After Sen. Tommy Tuberville (R-AL) made remarks that seemed to suggest he is comfortable having white supremacists in the military, and his office "clarified" that was not his meaning, we wrote that we weren't buying the clarification. Turns out we were right to be skeptical, because the Senator was asked yesterday to "clarify" on his own behalf, and he pretty much doubled down.
Again, we shall allow the Senator to speak for himself; here is the exchange he had with NBC reporter Julie Tsirkin:
TSIRKIN: Do you want to clarify your comments?
TUBERVILLE: The Democrats characterize all MAGA Republicans in the military as white nationalists. Wrong. Okay, we can't get politics in the military. This has nothing to do with extremists and all this, you know, my first day here was January 6, had several senators stand up on the Senate floor saying to me we got too many white nationalists, I mean, what the heck is that? We all got different beliefs. You know I'm a Church of Christ, Catholics, we got different people. And we all have to make one military. We can't start distinguishing different types of people. OK. That's all I say.
The full exchange actually lasted for quite a while; at one point Tuberville also added this: "I look at a white nationalist as a Trump Republican." Undoubtedly, quite a few Democrats could get behind the notion that "Trump Republican" and "white nationalist" are synonyms. But that's not the exact idea the Senator is trying to get across. What he's really trying to say is: (1) there are no white nationalists, and (2) the people who claim there are white nationalists are just using that as a slur to denigrate Trump voters. Both notions are, to be blunt, stupid, and it does not help that Tuberville expresses himself like someone who has a perpetual concussion. Still, he will pay no political price for any of this, of course.
On the other hand, since we're on the subject, there is a politician who may well pay a price for his retrograde views on racism. That would be Tuberville's almost-neighbor, Lt. Gov. Mark Robinson (R-NC), the Black fellow who looks to be the frontrunner for his party's gubernatorial nod next year. As it turns out, Robinson is not much of a fan of the Civil Rights Movement. Or the "so-called Civil Rights Movement," as he describes it. He thinks, for example, that the gentlemen who staged a sit-in at the Woolworth's lunch counter did not do it because they were anti-racism, but because they were anti-capitalism. Specifically, Robinson says they pulled "the rug out from underneath capitalism and free choice and the free market." He is also saddened that "so many freedoms were lost during the Civil Rights Movement."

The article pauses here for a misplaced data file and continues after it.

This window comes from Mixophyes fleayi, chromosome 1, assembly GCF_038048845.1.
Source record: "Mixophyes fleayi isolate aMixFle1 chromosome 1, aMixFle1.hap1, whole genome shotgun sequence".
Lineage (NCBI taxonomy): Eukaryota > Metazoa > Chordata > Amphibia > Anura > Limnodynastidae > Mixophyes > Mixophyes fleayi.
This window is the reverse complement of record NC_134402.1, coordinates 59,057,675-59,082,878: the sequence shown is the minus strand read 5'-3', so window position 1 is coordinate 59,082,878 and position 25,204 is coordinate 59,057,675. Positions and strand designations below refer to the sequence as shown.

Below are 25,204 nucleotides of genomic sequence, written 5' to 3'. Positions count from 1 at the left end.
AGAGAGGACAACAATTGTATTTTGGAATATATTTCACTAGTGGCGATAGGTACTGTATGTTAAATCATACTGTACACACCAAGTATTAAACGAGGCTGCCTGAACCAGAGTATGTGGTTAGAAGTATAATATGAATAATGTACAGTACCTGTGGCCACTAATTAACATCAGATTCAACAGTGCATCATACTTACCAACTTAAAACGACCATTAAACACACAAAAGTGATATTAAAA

As we have written many times, many Republicans have this fantasy that if the Party nominates a Black candidate, then Black voters will flock to the GOP banner. This is, on the whole, nonsense. It is true that Black voters, like many other groups of voters, will use group identification to help guide their voting when they don't otherwise know much about a candidate. But even on downballot races, policy (and, thus, the D or R next to the name) matters a lot more to them, just as it does with all other voters. And once we get to the top-of-the-ticket races, the candidates are well known, and things like skin color, religion, gender, etc., matter little, except to the extent that they imply policy positions (e.g., a woman candidate is more likely to attract pro-choice voters).
If Robinson does indeed end up as his party's candidate next year, he's going to get very few Black votes. He's also going to persuade many Black voters to get themselves to the polls to vote against him and his deeply offensive views. And so, while denigrating the Civil Rights Movement might be an excellent primary strategy, it's a disastrous choice for the general election. (Z)